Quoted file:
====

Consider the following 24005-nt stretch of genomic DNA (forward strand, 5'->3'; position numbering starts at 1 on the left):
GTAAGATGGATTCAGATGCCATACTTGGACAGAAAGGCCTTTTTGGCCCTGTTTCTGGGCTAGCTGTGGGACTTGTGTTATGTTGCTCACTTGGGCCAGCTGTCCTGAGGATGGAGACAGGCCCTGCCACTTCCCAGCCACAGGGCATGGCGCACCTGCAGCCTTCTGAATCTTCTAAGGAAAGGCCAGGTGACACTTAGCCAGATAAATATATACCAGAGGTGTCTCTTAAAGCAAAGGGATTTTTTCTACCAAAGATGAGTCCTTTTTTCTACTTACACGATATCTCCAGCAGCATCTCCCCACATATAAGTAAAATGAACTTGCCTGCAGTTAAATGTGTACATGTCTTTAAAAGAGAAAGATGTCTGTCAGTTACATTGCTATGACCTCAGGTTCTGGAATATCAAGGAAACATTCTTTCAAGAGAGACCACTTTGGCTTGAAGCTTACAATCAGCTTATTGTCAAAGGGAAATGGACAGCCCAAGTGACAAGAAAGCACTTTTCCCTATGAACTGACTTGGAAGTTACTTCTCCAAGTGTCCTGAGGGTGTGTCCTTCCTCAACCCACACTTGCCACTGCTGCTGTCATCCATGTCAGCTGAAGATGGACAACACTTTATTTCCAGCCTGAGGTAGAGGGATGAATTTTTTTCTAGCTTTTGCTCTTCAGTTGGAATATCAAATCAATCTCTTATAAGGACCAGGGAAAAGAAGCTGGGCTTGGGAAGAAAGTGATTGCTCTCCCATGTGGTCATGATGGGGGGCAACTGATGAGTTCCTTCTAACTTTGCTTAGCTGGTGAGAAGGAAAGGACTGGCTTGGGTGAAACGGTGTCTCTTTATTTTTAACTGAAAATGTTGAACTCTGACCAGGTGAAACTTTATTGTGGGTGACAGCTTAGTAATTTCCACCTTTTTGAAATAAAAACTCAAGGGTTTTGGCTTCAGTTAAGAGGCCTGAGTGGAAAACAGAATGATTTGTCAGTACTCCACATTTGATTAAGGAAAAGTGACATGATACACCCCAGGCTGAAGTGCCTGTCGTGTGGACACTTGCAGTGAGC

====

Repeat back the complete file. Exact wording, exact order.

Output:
Consider the following 24005-nt stretch of genomic DNA (forward strand, 5'->3'; position numbering starts at 1 on the left):
GTAAGATGGATTCAGATGCCATACTTGGACAGAAAGGCCTTTTTGGCCCTGTTTCTGGGCTAGCTGTGGGACTTGTGTTATGTTGCTCACTTGGGCCAGCTGTCCTGAGGATGGAGACAGGCCCTGCCACTTCCCAGCCACAGGGCATGGCGCACCTGCAGCCTTCTGAATCTTCTAAGGAAAGGCCAGGTGACACTTAGCCAGATAAATATATACCAGAGGTGTCTCTTAAAGCAAAGGGATTTTTTCTACCAAAGATGAGTCCTTTTTTCTACTTACACGATATCTCCAGCAGCATCTCCCCACATATAAGTAAAATGAACTTGCCTGCAGTTAAATGTGTACATGTCTTTAAAAGAGAAAGATGTCTGTCAGTTACATTGCTATGACCTCAGGTTCTGGAATATCAAGGAAACATTCTTTCAAGAGAGACCACTTTGGCTTGAAGCTTACAATCAGCTTATTGTCAAAGGGAAATGGACAGCCCAAGTGACAAGAAAGCACTTTTCCCTATGAACTGACTTGGAAGTTACTTCTCCAAGTGTCCTGAGGGTGTGTCCTTCCTCAACCCACACTTGCCACTGCTGCTGTCATCCATGTCAGCTGAAGATGGACAACACTTTATTTCCAGCCTGAGGTAGAGGGATGAATTTTTTTCTAGCTTTTGCTCTTCAGTTGGAATATCAAATCAATCTCTTATAAGGACCAGGGAAAAGAAGCTGGGCTTGGGAAGAAAGTGATTGCTCTCCCATGTGGTCATGATGGGGGGCAACTGATGAGTTCCTTCTAACTTTGCTTAGCTGGTGAGAAGGAAAGGACTGGCTTGGGTGAAACGGTGTCTCTTTATTTTTAACTGAAAATGTTGAACTCTGACCAGGTGAAACTTTATTGTGGGTGACAGCTTAGTAATTTCCACCTTTTTGAAATAAAAACTCAAGGGTTTTGGCTTCAGTTAAGAGGCCTGAGTGGAAAACAGAATGATTTGTCAGTACTCCACATTTGATTAAGGAAAAGTGACATGATACACCCCAGGCTGAAGTGCCTGTCGTGTGGACACTTGCAGTGAGC